This weeks Idea: Skip all that marketing. Just go get customers!

with Neil Godin

I just received a call from an MD member who said he desperately wants to open new markets. His high end product can only be used by a small percentage of buyers, and he feels that they’ve got about as much market share as they’re going to get here in OurTown (Vancouver, BC).

But (as always) there’s a problem. “We’ve been stuck on a plateau,” he said, “and there’s just no budget for all the marketing we’d have to do to get a new market open.” My response: “Why not skip all that marketing, and just go and get some customers?” His response: Silence.

Backing up a bit, I told him about an Ontario company that we wrote about here in Marketing Dangerously a few years ago. I think the story is well worth repeating, so here it is again.

A story from the past as current as this morning… 

Toronto. 2008:  A Marketing Dangerously member called and said he was in a real conundrum. Wassup, I asked. Seems they make a mobility product for the seniors market, with 60% of their sales in Ontario. Why so heavy in one area? Because the government subsidizes these products. But, the government has now lowered the ceiling price on the products they will subsidize, and his product is no longer covered. Result: From 60% to Zero Percent, in no time flat. A catastrophe. He went on to say that they can’t lower their price to meet the lower ceiling, because they manufacture a top quality product made totally in Canada. Hmm, I said. With tight quality control you can make a darn good product overseas these days. (But that’s another story). So. What to do? He said they were reviewing their options – including the possibility of shutting down the company. Ouch, I said. “Shut down because a government changes its policy? Nevah!”

I asked where the other 40% of their sales are made. “In Florida,” he replied. “In Florida?” I echoed, “that is the hottest seniors market on the continent. Why not expand your sales there – and across the Sun Belt – the whole American South and West?” Can’t do it, he said. Why? No time, he answered. “We don’t have time to develop a distributor network. To get into the trade shows. To get reps on the ground.” But why would you want to do all that stuff? I asked. “Why not just go down there personally, and open some new accounts – now?”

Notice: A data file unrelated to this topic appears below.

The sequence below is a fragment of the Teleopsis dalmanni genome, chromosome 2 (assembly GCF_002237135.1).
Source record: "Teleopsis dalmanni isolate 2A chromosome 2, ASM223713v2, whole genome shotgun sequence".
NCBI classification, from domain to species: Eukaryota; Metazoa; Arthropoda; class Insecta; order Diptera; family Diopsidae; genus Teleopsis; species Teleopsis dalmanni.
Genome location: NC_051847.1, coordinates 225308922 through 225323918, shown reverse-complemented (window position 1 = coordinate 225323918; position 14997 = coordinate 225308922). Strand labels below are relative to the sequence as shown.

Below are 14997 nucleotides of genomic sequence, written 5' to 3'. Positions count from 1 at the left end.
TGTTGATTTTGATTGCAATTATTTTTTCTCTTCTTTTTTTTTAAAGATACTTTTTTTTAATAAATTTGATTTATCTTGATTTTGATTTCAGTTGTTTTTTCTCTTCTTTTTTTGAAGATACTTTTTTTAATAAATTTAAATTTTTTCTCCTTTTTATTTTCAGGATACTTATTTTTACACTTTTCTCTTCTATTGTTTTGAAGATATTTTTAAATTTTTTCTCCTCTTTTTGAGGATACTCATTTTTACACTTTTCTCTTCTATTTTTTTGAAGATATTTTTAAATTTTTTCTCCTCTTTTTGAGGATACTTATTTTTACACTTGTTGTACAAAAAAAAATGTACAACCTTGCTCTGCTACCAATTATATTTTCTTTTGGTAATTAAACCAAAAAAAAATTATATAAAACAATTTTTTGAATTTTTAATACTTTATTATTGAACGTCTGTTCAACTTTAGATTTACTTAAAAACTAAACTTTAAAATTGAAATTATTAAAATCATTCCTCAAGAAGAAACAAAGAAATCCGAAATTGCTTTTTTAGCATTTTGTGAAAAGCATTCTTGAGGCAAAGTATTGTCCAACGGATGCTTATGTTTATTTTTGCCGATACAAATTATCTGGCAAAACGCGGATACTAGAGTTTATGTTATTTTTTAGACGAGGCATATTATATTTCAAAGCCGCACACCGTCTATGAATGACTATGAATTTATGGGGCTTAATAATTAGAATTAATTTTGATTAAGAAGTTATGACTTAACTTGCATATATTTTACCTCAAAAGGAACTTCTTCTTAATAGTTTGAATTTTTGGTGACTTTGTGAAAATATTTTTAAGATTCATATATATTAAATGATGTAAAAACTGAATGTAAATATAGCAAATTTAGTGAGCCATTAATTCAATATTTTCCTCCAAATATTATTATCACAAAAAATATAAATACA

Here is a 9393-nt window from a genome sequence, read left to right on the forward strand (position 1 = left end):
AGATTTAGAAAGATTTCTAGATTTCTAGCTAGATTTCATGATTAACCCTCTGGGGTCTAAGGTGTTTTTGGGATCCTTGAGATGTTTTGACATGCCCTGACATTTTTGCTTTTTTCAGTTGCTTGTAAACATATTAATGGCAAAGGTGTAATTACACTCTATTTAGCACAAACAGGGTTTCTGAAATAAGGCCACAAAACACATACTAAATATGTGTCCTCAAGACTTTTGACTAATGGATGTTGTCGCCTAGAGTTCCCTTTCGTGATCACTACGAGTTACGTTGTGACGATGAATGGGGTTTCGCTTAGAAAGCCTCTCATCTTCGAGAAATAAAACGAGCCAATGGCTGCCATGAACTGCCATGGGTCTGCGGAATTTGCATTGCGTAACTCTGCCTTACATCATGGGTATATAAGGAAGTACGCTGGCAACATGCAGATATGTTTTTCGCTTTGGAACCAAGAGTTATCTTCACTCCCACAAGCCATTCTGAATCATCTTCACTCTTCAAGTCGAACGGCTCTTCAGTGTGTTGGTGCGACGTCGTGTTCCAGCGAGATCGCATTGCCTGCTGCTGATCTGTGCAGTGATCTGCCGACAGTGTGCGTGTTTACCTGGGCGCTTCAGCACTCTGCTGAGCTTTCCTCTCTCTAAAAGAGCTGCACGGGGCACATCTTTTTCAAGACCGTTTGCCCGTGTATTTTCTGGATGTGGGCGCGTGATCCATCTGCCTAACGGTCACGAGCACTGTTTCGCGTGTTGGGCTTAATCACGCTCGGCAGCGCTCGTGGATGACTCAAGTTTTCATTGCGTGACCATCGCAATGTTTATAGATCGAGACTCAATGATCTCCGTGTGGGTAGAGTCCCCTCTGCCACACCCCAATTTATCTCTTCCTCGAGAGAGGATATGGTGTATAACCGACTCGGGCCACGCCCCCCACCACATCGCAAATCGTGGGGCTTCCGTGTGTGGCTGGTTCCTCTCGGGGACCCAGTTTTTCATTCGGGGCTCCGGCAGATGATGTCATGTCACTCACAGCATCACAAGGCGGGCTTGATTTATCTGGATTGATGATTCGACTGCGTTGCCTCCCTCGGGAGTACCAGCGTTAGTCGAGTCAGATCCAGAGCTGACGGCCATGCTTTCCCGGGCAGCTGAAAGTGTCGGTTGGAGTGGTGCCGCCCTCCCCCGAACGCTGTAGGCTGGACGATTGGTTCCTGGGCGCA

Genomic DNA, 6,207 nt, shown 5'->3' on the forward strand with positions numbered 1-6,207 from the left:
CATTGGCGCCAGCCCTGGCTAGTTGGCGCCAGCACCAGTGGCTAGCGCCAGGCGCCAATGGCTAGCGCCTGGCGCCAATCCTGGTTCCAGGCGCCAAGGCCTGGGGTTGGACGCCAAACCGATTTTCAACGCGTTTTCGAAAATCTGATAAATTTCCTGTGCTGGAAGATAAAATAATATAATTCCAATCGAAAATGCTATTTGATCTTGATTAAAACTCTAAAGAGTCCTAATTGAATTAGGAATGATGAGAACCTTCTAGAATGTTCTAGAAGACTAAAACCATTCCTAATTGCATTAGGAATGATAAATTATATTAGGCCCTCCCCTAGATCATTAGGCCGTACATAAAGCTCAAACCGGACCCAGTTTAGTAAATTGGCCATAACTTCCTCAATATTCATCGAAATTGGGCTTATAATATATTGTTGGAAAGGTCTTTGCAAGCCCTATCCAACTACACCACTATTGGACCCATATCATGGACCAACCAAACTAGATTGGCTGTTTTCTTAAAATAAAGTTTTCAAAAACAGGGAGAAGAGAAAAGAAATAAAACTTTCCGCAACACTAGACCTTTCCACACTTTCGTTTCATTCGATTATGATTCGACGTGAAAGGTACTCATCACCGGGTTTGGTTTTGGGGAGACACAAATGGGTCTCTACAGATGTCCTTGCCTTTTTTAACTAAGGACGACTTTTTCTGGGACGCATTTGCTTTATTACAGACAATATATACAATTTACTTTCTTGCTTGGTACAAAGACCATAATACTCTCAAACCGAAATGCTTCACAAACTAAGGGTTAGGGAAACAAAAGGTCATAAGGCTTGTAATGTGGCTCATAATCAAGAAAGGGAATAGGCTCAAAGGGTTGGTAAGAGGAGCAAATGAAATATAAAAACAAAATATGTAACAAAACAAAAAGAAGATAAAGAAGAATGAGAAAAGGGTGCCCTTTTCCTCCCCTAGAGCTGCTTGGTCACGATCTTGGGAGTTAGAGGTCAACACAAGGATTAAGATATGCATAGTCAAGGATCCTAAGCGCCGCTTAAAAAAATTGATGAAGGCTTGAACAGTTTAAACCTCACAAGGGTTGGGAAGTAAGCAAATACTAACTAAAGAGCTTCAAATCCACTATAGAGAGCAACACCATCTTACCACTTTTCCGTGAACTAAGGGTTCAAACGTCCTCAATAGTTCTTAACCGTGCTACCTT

Introducing “Introduction Marketing”

I suggested that he use an approach that I call “introduction marketing.” All he had to do was call his clients in Florida. Tell them he’s coming down for a month. Line up appointments with each of them for golf, dinner, fishing, whatever. Then ask each one who among their fellow (non-competing) dealers he should be talking to, and doing business with, in the region. Notice that I didn’t suggest that he ask for referrals. In my opinion, referrals are not enough.  He needed full fledged personal introductions to potential new dealers, not just referrals. I urged him to remind his dealers how awkward it is to make and receive unsolicited sales calls, and to ask them to call their dealer friends and introduce him – before he called them. Or. Even better. To line up lunch meetings with all three at the table. (Now we’re talking).

Ah, the risk. What if his Florida dealers are lukewarm about the product, the program, the

relationship? Hmm. All the more reason to get down there – fast. Find out how strong (or weak) the relationships are. Do any fixes that need fixing. Then ask for those introductions. The reward: Almost immediate market expansion. At rock bottom cost.

Your call to action

You get the idea. Now, how could you apply it in your business?

See you next week.


Ps – If you know of a small business owner who could use coaching in marketing and sales (or a range of other topics), please read on…

I just received an email from the people who are running the BC Government’s Micro Business Training program, announcing that they have received funding for another 300 small business owners. This program provides $1500 worth of private, one on one, business coaching assistance at no charge at all. However, it is hard to qualify. One key qualification, strange as it seems, is that they must not have completed a post-secondary education program. And, their business has to be very small, with fewer than five employees. I’m one of a large number of coaches involved in the program, and I provide six hours of live or telephone coaching, supported by a collection of reference materials). If you know of someone who would benefit, please ast them to call me at 604.888.4570 or email me at Many thanks!

PPS – MD member and social media maestress, Debbie Peck, advises that she is hosting a 3-Day Social Media Virtual Training Event, this Wednesday, Thursday and Friday. The event features 12 experts that Debbie will interview – and the entire program is free of charge. Go to for details and to register.

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  1. Hey Neil! Great article – I would also suggest that he connect some potential people on LinkedIn that he could book appointments with while in Florida.
    Thanks very much for mentioning our event!

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